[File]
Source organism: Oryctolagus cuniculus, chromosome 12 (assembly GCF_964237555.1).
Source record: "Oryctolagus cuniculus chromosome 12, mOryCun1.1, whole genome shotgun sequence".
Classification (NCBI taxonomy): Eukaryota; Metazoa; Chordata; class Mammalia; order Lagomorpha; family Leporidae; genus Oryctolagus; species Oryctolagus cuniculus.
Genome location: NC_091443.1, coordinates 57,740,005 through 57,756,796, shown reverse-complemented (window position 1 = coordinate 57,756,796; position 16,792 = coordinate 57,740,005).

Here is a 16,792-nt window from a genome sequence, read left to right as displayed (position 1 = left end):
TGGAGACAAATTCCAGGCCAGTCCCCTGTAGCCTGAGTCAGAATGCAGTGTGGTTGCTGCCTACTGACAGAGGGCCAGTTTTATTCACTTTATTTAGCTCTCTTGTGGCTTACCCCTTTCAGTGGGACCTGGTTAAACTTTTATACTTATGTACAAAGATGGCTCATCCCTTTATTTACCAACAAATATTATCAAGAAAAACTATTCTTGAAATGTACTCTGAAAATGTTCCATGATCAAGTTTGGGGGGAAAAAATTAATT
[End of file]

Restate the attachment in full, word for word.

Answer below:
Source organism: Oryctolagus cuniculus, chromosome 12 (assembly GCF_964237555.1).
Source record: "Oryctolagus cuniculus chromosome 12, mOryCun1.1, whole genome shotgun sequence".
Classification (NCBI taxonomy): Eukaryota; Metazoa; Chordata; class Mammalia; order Lagomorpha; family Leporidae; genus Oryctolagus; species Oryctolagus cuniculus.
Genome location: NC_091443.1, coordinates 57,740,005 through 57,756,796, shown reverse-complemented (window position 1 = coordinate 57,756,796; position 16,792 = coordinate 57,740,005).

Here is a 16,792-nt window from a genome sequence, read left to right as displayed (position 1 = left end):
TGGAGACAAATTCCAGGCCAGTCCCCTGTAGCCTGAGTCAGAATGCAGTGTGGTTGCTGCCTACTGACAGAGGGCCAGTTTTATTCACTTTATTTAGCTCTCTTGTGGCTTACCCCTTTCAGTGGGACCTGGTTAAACTTTTATACTTATGTACAAAGATGGCTCATCCCTTTATTTACCAACAAATATTATCAAGAAAAACTATTCTTGAAATGTACTCTGAAAATGTTCCATGATCAAGTTTGGGGGGAAAAAATTAATT